Active MAPK (green) is excluded from the nucleus (red) after differentiation (right).

Upon differentiation, many cell types no longer proliferate in response to growth factor–activated MAPK. But MAPK has more than just mitogenic effects, and the cells must still activate and respond to MAPK to adjust lipid metabolism, protein synthesis, and other cellular functions. On page 689, Smith et al. identify a simple, yet until now elusive, mechanism by which cells uncouple MAPK's proliferative effects from its other functions.

The strategy is based on compartmentalization. To bring about cell division, MAPK phosphorylates nuclear substrates such as Elk-1. But its nonproliferation substrates are cytoplasmic. So the simple fix to stop division in differentiated cells, as Smith and colleagues show, is to prevent MAPK from entering the nucleus. The group uses retinoic acid to induce differentiation in both embryonic stem cells and an embryonic carcinoma cell line. After treatment, activated MAPK—which had resided in both the nucleus and cytoplasm of undifferentiated cells—was restricted to the cytoplasm, as were its phosphorylated substrates.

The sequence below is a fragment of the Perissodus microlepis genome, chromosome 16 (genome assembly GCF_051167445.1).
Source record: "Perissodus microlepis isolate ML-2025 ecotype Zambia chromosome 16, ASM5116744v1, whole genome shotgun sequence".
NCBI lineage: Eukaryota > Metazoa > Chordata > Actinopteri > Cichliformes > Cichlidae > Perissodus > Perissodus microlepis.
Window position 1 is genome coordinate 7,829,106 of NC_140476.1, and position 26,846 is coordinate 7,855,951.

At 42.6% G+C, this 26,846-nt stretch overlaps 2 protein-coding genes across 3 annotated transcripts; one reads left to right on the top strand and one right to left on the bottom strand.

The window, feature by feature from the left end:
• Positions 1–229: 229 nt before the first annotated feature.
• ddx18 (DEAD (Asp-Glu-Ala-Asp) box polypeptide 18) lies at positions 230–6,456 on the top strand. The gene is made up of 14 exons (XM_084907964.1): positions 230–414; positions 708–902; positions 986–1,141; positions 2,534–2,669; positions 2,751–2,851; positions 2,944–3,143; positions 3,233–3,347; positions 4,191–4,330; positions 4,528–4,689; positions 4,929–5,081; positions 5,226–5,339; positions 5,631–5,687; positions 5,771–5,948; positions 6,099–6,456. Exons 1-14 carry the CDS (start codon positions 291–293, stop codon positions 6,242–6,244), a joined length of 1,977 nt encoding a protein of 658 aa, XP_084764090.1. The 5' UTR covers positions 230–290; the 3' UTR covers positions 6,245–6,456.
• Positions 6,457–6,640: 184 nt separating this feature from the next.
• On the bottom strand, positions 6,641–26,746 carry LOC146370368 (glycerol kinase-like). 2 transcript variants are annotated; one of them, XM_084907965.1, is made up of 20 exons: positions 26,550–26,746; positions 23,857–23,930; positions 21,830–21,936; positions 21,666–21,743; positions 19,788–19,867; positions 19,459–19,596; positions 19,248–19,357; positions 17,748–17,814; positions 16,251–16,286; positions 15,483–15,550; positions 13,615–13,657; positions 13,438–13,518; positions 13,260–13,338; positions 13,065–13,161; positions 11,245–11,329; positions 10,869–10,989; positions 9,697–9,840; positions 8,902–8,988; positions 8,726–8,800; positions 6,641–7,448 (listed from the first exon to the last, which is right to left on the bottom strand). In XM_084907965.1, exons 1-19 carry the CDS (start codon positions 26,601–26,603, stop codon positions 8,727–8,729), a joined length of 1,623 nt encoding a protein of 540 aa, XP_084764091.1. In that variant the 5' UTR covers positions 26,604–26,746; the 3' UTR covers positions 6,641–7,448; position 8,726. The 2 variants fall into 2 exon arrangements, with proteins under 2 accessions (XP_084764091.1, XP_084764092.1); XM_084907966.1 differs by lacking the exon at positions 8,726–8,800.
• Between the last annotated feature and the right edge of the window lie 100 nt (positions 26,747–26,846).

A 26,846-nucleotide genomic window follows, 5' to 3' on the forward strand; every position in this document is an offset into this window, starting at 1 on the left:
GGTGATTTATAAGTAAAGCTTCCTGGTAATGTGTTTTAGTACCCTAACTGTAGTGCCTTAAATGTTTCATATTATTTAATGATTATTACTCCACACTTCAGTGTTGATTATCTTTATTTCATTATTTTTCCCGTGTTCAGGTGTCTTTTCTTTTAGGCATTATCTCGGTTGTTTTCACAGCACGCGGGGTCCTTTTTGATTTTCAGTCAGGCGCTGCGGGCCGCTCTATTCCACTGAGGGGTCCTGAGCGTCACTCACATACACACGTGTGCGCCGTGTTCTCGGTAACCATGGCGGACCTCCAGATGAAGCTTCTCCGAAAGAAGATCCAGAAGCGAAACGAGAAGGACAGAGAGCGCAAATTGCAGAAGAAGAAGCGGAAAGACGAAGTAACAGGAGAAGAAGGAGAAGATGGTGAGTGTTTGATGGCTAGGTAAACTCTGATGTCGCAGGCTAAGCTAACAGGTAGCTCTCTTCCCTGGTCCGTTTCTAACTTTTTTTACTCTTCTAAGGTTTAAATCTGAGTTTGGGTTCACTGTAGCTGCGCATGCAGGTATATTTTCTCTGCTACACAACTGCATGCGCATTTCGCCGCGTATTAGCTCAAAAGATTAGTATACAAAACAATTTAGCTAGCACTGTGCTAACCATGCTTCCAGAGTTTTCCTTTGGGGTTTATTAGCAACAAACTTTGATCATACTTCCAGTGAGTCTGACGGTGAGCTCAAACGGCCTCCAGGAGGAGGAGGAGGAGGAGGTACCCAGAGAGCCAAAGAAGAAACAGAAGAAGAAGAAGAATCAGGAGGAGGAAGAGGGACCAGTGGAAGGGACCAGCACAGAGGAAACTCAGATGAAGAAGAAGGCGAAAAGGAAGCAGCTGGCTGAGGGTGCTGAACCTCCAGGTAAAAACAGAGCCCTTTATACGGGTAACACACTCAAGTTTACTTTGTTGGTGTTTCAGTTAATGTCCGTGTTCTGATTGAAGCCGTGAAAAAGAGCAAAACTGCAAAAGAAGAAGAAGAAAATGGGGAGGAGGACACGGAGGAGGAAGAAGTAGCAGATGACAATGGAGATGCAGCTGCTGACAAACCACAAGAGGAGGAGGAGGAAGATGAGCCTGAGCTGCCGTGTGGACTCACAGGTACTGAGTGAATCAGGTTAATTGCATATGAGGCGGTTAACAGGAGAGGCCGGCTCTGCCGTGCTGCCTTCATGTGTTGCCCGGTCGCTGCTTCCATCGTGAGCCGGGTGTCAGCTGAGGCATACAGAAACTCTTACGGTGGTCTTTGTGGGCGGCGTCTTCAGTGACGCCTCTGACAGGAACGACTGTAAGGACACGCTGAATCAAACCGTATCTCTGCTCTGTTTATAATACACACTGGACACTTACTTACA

Since nuclear export is not required for this change in localization, MAPK import must be blocked somehow. An intact cytoskeleton is required for the nuclear exclusion, so the authors speculate that differentiation changes actin and microtubule dynamics and cellular trafficking such that MAPK is continually transported away from nuclear pores. ▪